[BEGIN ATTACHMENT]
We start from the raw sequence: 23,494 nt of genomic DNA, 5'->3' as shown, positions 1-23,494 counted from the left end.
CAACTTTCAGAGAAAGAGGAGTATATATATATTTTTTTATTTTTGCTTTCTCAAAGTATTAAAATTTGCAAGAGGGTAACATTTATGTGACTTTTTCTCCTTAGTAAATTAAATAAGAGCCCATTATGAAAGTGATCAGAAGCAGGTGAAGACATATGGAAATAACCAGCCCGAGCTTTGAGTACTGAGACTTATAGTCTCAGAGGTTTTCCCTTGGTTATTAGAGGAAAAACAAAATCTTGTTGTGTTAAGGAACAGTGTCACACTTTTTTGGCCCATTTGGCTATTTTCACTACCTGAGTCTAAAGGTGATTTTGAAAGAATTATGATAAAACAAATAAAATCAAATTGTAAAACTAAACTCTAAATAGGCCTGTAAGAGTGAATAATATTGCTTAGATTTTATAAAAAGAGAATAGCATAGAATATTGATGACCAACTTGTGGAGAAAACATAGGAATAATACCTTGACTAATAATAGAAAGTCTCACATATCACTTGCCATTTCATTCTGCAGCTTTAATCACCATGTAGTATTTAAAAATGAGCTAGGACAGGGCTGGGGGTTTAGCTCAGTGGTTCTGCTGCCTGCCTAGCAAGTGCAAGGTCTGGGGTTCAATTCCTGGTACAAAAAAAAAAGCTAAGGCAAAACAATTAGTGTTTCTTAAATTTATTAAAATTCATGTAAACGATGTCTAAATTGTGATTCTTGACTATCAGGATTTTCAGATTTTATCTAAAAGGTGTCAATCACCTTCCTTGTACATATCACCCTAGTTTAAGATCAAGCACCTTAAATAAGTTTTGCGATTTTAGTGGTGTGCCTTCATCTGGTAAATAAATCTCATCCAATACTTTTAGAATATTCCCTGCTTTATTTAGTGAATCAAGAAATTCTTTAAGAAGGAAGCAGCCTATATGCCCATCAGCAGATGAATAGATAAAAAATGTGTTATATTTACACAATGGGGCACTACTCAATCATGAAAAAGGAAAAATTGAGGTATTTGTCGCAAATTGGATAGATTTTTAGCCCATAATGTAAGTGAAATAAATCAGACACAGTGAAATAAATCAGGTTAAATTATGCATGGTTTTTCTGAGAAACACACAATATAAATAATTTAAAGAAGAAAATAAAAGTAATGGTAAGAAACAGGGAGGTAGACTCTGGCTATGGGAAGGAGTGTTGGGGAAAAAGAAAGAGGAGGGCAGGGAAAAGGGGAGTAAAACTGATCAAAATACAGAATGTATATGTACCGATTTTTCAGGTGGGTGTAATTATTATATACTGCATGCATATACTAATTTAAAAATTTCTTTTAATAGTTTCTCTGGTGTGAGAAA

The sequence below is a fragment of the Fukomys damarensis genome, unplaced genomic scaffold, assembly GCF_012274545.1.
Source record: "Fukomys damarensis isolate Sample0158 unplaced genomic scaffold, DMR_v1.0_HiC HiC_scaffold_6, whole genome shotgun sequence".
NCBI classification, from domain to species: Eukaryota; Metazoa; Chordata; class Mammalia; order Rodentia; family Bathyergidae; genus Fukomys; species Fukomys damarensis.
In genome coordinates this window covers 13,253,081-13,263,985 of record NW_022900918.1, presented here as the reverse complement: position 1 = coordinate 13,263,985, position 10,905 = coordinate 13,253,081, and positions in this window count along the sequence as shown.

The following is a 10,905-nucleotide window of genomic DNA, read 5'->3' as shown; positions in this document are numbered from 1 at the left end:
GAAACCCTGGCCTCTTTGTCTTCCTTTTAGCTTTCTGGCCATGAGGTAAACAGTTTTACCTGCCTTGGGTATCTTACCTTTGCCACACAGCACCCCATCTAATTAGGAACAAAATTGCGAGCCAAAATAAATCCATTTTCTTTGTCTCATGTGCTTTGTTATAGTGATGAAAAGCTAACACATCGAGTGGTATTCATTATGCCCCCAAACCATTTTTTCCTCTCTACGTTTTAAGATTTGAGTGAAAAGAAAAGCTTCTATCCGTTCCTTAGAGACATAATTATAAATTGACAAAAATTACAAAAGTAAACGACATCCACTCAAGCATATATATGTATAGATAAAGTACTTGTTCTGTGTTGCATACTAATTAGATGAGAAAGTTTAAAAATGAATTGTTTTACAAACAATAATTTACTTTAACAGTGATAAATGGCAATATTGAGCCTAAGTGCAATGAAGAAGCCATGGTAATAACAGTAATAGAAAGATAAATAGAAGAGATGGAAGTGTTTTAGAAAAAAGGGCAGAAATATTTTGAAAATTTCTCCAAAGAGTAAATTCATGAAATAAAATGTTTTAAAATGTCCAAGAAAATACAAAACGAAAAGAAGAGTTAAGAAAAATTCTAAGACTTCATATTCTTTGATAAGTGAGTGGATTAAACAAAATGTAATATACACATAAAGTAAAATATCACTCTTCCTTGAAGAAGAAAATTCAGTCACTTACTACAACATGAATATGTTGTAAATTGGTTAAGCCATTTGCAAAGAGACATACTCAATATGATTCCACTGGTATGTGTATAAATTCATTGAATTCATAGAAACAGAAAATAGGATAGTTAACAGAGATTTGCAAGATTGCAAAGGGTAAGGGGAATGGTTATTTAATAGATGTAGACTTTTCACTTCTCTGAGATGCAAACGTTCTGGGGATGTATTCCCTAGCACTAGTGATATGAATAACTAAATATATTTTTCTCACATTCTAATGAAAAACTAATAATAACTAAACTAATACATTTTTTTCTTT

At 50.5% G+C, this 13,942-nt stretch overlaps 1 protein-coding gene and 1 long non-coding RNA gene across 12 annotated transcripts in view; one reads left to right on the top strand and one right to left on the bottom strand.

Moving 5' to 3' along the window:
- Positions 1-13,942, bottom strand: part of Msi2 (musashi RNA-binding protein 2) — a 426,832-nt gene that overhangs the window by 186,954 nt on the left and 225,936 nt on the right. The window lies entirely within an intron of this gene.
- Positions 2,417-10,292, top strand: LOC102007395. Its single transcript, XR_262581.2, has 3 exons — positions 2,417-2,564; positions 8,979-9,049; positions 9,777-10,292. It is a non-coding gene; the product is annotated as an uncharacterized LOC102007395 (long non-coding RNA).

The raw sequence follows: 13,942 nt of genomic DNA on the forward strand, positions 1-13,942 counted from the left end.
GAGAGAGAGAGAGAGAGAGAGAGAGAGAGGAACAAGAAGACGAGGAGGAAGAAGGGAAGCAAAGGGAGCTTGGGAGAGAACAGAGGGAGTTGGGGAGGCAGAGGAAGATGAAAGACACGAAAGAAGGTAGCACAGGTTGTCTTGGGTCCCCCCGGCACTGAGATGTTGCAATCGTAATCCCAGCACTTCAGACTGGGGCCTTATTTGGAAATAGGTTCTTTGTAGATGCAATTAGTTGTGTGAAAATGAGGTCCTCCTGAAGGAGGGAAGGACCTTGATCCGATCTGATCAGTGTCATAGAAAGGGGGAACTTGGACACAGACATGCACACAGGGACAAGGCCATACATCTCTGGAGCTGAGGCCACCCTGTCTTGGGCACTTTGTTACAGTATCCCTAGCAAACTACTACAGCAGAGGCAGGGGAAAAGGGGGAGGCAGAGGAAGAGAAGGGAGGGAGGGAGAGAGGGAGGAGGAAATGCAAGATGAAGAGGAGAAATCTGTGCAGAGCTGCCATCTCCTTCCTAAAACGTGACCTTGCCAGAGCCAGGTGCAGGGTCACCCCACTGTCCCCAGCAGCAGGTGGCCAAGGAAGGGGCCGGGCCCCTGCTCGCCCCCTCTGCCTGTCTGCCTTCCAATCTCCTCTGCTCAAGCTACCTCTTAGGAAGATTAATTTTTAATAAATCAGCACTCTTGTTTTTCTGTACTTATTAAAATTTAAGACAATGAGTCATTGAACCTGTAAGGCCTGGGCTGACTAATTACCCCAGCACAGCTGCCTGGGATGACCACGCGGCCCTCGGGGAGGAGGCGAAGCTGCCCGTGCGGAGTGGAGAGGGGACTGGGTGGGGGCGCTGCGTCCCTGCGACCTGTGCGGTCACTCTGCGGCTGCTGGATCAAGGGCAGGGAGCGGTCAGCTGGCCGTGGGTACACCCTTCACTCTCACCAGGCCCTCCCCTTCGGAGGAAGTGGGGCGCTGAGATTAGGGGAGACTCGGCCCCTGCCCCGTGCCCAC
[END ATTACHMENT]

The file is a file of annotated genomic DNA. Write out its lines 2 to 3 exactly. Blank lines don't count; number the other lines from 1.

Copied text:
CAACTTTCAGAGAAAGAGGAGTATATATATATTTTTTTATTTTTGCTTTCTCAAAGTATTAAAATTTGCAAGAGGGTAACATTTATGTGACTTTTTCTCCTTAGTAAATTAAATAAGAGCCCATTATGAAAGTGATCAGAAGCAGGTGAAGACATATGGAAATAACCAGCCCGAGCTTTGAGTACTGAGACTTATAGTCTCAGAGGTTTTCCCTTGGTTATTAGAGGAAAAACAAAATCTTGTTGTGTTAAGGAACAGTGTCACACTTTTTTGGCCCATTTGGCTATTTTCACTACCTGAGTCTAAAGGTGATTTTGAAAGAATTATGATAAAACAAATAAAATCAAATTGTAAAACTAAACTCTAAATAGGCCTGTAAGAGTGAATAATATTGCTTAGATTTTATAAAAAGAGAATAGCATAGAATATTGATGACCAACTTGTGGAGAAAACATAGGAATAATACCTTGACTAATAATAGAAAGTCTCACATATCACTTGCCATTTCATTCTGCAGCTTTAATCACCATGTAGTATTTAAAAATGAGCTAGGACAGGGCTGGGGGTTTAGCTCAGTGGTTCTGCTGCCTGCCTAGCAAGTGCAAGGTCTGGGGTTCAATTCCTGGTACAAAAAAAAAAGCTAAGGCAAAACAATTAGTGTTTCTTAAATTTATTAAAATTCATGTAAACGATGTCTAAATTGTGATTCTTGACTATCAGGATTTTCAGATTTTATCTAAAAGGTGTCAATCACCTTCCTTGTACATATCACCCTAGTTTAAGATCAAGCACCTTAAATAAGTTTTGCGATTTTAGTGGTGTGCCTTCATCTGGTAAATAAATCTCATCCAATACTTTTAGAATATTCCCTGCTTTATTTAGTGAATCAAGAAATTCTTTAAGAAGGAAGCAGCCTATATGCCCATCAGCAGATGAATAGATAAAAAATGTGTTATATTTACACAATGGGGCACTACTCAATCATGAAAAAGGAAAAATTGAGGTATTTGTCGCAAATTGGATAGATTTTTAGCCCATAATGTAAGTGAAATAAATCAGACACAGTGAAATAAATCAGGTTAAATTATGCATGGTTTTTCTGAGAAACACACAATATAAATAATTTAAAGAAGAAAATAAAAGTAATGGTAAGAAACAGGGAGGTAGACTCTGGCTATGGGAAGGAGTGTTGGGGAAAAAGAAAGAGGAGGGCAGGGAAAAGGGGAGTAAAACTGATCAAAATACAGAATGTATATGTACCGATTTTTCAGGTGGGTGTAATTATTATATACTGCATGCATATACTAATTTAAAAATTTCTTTTAATAGTTTCTCTGGTGTGAGAAA

The sequence below is a fragment of the Fukomys damarensis genome, unplaced genomic scaffold, assembly GCF_012274545.1.